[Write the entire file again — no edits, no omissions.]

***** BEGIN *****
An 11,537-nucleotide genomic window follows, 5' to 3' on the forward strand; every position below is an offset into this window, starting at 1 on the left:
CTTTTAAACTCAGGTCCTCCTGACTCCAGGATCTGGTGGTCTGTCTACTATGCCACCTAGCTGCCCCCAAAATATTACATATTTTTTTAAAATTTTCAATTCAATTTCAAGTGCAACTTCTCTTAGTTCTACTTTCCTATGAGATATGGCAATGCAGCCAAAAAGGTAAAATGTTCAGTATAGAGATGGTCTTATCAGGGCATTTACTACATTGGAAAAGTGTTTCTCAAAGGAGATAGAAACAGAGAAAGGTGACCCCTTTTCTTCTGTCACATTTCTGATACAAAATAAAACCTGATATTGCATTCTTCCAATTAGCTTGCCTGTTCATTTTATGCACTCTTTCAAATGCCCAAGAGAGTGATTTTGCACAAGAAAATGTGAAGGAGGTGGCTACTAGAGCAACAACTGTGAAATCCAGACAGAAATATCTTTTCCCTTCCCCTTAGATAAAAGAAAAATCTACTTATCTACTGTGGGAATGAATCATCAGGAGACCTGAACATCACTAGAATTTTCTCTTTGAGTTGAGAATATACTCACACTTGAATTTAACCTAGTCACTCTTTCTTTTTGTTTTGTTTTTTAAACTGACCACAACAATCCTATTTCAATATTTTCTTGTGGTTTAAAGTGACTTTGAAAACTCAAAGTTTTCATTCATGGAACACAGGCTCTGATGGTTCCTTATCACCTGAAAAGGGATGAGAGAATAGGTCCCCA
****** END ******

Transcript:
An 11,537-nucleotide genomic window follows, 5' to 3' on the forward strand; every position below is an offset into this window, starting at 1 on the left:
CTTTTAAACTCAGGTCCTCCTGACTCCAGGATCTGGTGGTCTGTCTACTATGCCACCTAGCTGCCCCCAAAATATTACATATTTTTTTAAAATTTTCAATTCAATTTCAAGTGCAACTTCTCTTAGTTCTACTTTCCTATGAGATATGGCAATGCAGCCAAAAAGGTAAAATGTTCAGTATAGAGATGGTCTTATCAGGGCATTTACTACATTGGAAAAGTGTTTCTCAAAGGAGATAGAAACAGAGAAAGGTGACCCCTTTTCTTCTGTCACATTTCTGATACAAAATAAAACCTGATATTGCATTCTTCCAATTAGCTTGCCTGTTCATTTTATGCACTCTTTCAAATGCCCAAGAGAGTGATTTTGCACAAGAAAATGTGAAGGAGGTGGCTACTAGAGCAACAACTGTGAAATCCAGACAGAAATATCTTTTCCCTTCCCCTTAGATAAAAGAAAAATCTACTTATCTACTGTGGGAATGAATCATCAGGAGACCTGAACATCACTAGAATTTTCTCTTTGAGTTGAGAATATACTCACACTTGAATTTAACCTAGTCACTCTTTCTTTTTGTTTTGTTTTTTAAACTGACCACAACAATCCTATTTCAATATTTTCTTGTGGTTTAAAGTGACTTTGAAAACTCAAAGTTTTCATTCATGGAACACAGGCTCTGATGGTTCCTTATCACCTGAAAAGGGATGAGAGAATAGGTCCCCA